Dependence of the critical shell thickness on the core radius for different lattice mismatch in a GaAs/InxGa1-xAs system

Critical Dimensions for the NW Core-Multishell Heterostructure

The stress distribution over the cross section of a GaAs/In0.2Ga0.8As/GaAs NW core-multishell heterostructure is shown in Fig. 4a, b. In the reported experiments, the NW core-multishell QW heterostructure typically has a thin QW of several nanometers for a strong quantum confinement as well as obvious quantum size effect and thick barriers, i. e. core and shell, of several dozen to hundred nanometers for a sufficient confinement of carriers [10, 3537]. However, if the core and shell are too thick, the effect of such a thin QW is negligible. Thus in the simulation, the core radius, QW thickness, and barrier thickness are set to be 50, 5, and 30 nm, respectively, for a better presentation of the stress distribution. We can see that the strain field is generated in all the three parts, suggesting that both the core and barrier share the strain via elastic deformation. The core suffers a constant tensile strain as observed in the core-shell structure. The well and barrier suffer a compressive and tensile strain, respectively, and both the strain decrease from the inner to the outer, which are indicatives of the strain self-releasing effect.
Fig. 4

Stress field distribution along the radial direction of a NW core-multishell heterostructure. The core radius, well thickness, and barrier thickness are 50, 5, and 20 nm, respectively

As shown in Fig. 1b, dislocations may generate at either the inner heterointerface between the core and QW or the outer heterointerface between the QW and the barrier, depending on the total energy. Figure 5 shows the dependence of the energy difference (∆W, defined as the difference between the total energy with a dislocation generated at the outer heterointerface and at the inner heterointerface) on the In content and core radius. We can see that ∆W decreases with the increase of In content and decrease of the core radius. Nevertheless, ∆W is always positive, suggesting that the dislocation prefers to generate at the inner heterointerface due to a lower energy.
Fig. 5

Dependence of the total energy difference with dislocations generated at the inner and outer interface on In content and core radius

Now, we turn to study the critical dimensions for the NW core-multishell QW heterostructures. Figure 6 shows the dependence of the critical barrier thickness on the QW thickness for different core radius. The In content in the InxGa1-xAs QW is 0.2. We can see that the critical barrier thickness decreases as the QW thickness increases. For a certain core radius, there exists a critical QW thickness, below which the NW core-multishell QW heterostructure will be coherent regardless of the barrier thickness. For a NW core-multishell QW heterostructure with a QW thickness larger than the critical QW thickness, there is a critical barrier thickness, below which no dislocations will occur. In addition, the core radius has a strong influence on the critical dimensions of the structure, characterized by a shift of the critical curve as the core radius varies. The curve group for different core radii can be divided into two regions, with a turning QW thickness of 18.1 nm. When the QW thickness is less than 18.1 nm, the curve moves left as the core radius increases, suggesting a reduction of the critical barrier thickness and QW thickness. Once the QW thickness exceeds 18.1 nm, the curve exhibits an opposite right shift as the core radius increases. This can be explained by a competition between the lattice mismatch and strain distribution. For a NW heterostructure, the lattice mismatch dominates the total strain energy, while the strain distribution determines the strain stored in each part. The critical dimensions of NW heterostructures are jointly determined by the two factors. For a NW core-shell heterostructure with a certain shell thickness, as the core radius decreases, the strain in the shell is reduced as more strain energy is passed into the core, as shown in Fig. 2. Thus, the shell is more GaAs-like for a smaller core radius and more InGaAs-like for a larger core radius. When the GaAs barrier is grown on the InGaAs shell (QW), the lattice mismatch between the QW and barrier is larger for a smaller core radius, resulting in a smaller critical barrier thickness. This can explain the left shift of the critical curve, suggesting that the lattice mismatch dominates the critical dimensions for smaller QW thickness. On the other hand, as the core radius decreases, more strain is passed to the core and QW, and the strain in the barrier is reduced. This can lead to a right shift of the critical curve, suggesting that the strain distribution dominates the critical dimensions for larger QW thickness. We also find a phenomenon that as the core radius increases, the shift of curve becomes slower. This is because that as the core radius increases, the NW structure is more like a planar epitaxial heterostructure. Most of the strain is stored in the QW and barrier, and the lattice mismatch between the QW and barrier, as well as the strain distribution among the three parts, changes little with the core radius.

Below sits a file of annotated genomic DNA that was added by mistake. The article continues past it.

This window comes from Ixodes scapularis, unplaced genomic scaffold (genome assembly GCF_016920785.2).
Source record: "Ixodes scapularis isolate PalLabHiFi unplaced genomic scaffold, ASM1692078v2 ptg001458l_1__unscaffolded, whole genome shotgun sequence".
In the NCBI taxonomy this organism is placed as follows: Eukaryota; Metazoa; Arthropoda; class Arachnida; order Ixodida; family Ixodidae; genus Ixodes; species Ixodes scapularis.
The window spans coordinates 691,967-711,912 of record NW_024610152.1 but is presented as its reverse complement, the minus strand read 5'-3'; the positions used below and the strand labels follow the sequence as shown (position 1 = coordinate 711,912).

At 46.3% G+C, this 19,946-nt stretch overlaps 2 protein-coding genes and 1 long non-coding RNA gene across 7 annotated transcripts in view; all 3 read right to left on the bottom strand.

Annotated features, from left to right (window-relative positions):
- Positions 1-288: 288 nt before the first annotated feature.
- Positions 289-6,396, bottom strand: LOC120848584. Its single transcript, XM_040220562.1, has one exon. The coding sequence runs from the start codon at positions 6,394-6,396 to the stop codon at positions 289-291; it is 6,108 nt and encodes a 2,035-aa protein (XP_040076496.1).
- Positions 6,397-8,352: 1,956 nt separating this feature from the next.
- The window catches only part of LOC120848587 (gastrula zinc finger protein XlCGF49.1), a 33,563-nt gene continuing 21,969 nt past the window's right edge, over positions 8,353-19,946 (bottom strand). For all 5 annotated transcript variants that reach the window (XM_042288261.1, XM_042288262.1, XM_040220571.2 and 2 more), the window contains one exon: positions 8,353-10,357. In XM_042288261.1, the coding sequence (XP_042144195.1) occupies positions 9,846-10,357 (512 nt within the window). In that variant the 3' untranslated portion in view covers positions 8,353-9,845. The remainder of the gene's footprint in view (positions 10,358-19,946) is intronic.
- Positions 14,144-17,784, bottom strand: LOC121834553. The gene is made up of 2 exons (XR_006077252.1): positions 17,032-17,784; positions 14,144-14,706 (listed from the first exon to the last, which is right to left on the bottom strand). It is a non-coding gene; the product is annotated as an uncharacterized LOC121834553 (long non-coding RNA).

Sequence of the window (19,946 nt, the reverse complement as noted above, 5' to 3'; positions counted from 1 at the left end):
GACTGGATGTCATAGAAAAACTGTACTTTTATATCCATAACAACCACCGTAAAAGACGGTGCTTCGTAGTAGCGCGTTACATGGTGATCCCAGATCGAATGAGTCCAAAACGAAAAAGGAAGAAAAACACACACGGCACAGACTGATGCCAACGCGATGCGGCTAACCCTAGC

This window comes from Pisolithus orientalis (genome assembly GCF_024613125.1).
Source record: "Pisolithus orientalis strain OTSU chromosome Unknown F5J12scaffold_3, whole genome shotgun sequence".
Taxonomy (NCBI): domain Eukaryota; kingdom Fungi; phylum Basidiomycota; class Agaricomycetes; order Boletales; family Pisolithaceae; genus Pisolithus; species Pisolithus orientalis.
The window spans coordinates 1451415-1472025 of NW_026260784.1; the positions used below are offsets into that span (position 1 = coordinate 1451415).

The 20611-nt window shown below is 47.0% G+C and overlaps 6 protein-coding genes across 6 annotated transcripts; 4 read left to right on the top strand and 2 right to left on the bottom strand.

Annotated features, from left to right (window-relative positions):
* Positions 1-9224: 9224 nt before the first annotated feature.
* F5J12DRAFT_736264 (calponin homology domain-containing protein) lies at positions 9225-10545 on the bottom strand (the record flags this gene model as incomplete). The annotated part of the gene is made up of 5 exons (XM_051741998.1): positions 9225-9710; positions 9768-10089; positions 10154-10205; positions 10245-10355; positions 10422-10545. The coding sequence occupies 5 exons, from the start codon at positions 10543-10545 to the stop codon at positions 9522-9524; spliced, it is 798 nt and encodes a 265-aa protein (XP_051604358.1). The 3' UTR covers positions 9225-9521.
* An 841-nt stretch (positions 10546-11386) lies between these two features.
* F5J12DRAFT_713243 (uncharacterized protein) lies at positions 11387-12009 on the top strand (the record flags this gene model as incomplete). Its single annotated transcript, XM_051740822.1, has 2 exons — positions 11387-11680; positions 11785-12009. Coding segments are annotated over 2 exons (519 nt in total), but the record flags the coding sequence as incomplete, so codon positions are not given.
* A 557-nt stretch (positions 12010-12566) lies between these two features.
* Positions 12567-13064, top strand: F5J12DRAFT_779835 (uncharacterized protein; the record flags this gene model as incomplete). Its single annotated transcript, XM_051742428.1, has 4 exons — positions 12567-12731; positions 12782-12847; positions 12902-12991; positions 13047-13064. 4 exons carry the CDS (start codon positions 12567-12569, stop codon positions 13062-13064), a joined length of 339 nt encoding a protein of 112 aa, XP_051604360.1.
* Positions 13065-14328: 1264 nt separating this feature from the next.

Fig. 6

Critical dimensions of NW core-multishell heterostructures for different core radius. The In content in the QW is 0.3